A trial to find the best way of controlling pain during and after pleurodesis (TIME1 Trial)

Cancer type:

All cancer types

Status:

Results

Phase:

Phase 3

Pleurodesis means sealing the space between the 2 outer linings of the lungs (the pleura) so that fluid can’t collect there. This fluid build up is called a pleural effusion and it can cause shortness of breath. 

More about this trial

Doctors can treat pleural effusions by draining off the fluid through a tube, called a chest tube. They may also put talc through the chest tube to seal up the space around the lung and stop the fluid coming back again.  But this can cause pain and discomfort. The researchers in this trial wanted to find the best way of controlling this pain.

Diagram for TIME1

Doctors can use a large or small size chest tube for the pleurodesis. And they usually give people painkillers when they have this procedure. They sometimes use an opioid painkiller called Oramorph (morphine), or a non steroid anti inflammatory drug (NSAID) called ibuprofen. In this trial, some people had morphine and some people had ibuprofen for pain.

The aims of this trial were to find out

  • The best way of controlling pain during and after pleurodesis
  • Whether size of chest tube or type of painkillers affect how well pleurodesis works

Summary of results

The trial team found that there was no difference in pain scores between the 2 different types of painkillers. Having a small chest tube resulted in less pain and discomfort but the fluid build up was more likely to come back in this group.

320 people took part in this trial. 

206 people had a large chest tube put in. This is because their doctor needed to have a look at the lining of their lung with a small camera. This is called a thoracoscopy. Open a glossary item 

They were then put into 1 of 2 treatment groups at random

  • 103 had the morphine
  • 103 had the ibuprofen 

114 people didn’t need a thoroscopy and were put into 1 of 4 treatment groups at random

  • 28 had a large tube and morphine
  • 29 had a large chest tube and ibuprofen
  • 29 had a small chest tube and morphine
  • 28 had a small chest tube and ibuprofen

Everyone completed a pain questionnaire after the pleurodesis at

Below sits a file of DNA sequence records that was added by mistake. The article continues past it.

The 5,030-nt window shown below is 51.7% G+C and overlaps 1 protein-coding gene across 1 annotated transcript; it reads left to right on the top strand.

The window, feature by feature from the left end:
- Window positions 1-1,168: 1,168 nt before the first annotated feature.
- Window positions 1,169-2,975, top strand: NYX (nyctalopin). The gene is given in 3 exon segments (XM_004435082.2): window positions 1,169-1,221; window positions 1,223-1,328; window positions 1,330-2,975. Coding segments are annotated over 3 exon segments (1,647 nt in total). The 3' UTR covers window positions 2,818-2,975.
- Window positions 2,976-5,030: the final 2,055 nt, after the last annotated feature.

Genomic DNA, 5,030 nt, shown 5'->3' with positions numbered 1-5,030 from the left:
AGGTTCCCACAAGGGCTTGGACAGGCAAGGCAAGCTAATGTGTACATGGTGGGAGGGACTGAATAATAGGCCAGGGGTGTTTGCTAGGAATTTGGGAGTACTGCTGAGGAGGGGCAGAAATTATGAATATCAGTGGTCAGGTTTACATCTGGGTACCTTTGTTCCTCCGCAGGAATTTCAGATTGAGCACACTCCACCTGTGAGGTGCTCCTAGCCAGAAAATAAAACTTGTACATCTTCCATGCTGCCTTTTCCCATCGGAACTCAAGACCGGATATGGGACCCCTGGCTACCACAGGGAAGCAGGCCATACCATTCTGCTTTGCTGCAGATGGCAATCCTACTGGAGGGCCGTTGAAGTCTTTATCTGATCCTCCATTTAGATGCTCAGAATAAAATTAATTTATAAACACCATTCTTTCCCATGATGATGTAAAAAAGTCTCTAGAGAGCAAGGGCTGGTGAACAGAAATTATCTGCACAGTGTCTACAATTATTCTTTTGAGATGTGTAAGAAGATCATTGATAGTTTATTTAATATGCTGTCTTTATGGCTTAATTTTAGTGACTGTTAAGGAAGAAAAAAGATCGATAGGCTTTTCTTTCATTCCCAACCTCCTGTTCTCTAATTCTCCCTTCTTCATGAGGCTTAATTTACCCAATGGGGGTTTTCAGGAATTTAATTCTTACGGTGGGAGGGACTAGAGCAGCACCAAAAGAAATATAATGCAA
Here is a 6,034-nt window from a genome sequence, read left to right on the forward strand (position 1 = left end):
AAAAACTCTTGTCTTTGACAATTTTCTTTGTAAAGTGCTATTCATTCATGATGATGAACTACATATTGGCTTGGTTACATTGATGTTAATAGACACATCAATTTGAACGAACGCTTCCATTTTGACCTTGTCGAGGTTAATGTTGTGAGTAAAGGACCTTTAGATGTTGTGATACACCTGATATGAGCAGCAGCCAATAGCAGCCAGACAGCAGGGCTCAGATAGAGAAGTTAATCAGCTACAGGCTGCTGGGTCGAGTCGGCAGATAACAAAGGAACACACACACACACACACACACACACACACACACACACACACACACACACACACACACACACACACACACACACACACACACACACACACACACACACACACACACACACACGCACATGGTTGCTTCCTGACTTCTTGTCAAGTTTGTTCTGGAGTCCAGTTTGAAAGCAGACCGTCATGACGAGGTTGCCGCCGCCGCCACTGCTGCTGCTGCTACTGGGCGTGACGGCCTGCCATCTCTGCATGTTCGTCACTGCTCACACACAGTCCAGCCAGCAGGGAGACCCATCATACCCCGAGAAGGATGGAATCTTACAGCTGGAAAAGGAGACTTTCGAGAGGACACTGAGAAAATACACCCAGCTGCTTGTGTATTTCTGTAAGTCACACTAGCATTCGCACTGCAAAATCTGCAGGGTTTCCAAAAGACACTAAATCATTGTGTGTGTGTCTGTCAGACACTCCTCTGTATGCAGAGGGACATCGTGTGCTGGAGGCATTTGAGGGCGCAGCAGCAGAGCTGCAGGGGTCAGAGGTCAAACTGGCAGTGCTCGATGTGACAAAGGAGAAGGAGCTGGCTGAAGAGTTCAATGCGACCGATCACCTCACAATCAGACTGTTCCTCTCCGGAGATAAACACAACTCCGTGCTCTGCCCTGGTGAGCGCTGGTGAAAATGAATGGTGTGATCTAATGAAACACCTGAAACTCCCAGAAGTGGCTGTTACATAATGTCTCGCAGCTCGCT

• 1 week
  • 1 month 
  • 3 months
  • 6 months

People also had a chest x-ray or ultrasound scan 1 month and 3 months after the pleurodesis.

When the trial team looked at the results, they found 

  • No difference in pain scores between the 2 types of painkillers. But people who had ibuprofen needed pain relief more frequently.
  • People who had smaller chest tubes reported less pain but the fluid build up was more likely to come back at 3 months

The trial team concluded that there was no difference in pain scores. Having a smaller chest tube was a bit less painful but wasn’t as successful as the larger tube to stop the fluid building up again.

We have based this summary on information from the research team. The information they sent us has been reviewed by independent specialists (peer reviewed Open a glossary item) and published in a medical journal. The figures we quote above were provided by the trial team who did the research. We have not analysed the data ourselves.

Recruitment start:

Recruitment end:

How to join a clinical trial

Please note: In order to join a trial you will need to discuss it with your doctor, unless otherwise specified.

Please note - unless we state otherwise in the summary, you need to talk to your doctor about joining a trial.

Chief Investigator

Dr Najib Rahman

Supported by

Medical Research Council (MRC)
National Institute for Health Research Cancer Research Network (NCRN)

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Freephone 0808 800 4040

Last review date

CRUK internal database number:

2132

Please note - unless we state otherwise in the summary, you need to talk to your doctor about joining a trial.

Over 60,000 cancer patients enrolled on clinical trials in the UK last year.

Last reviewed:

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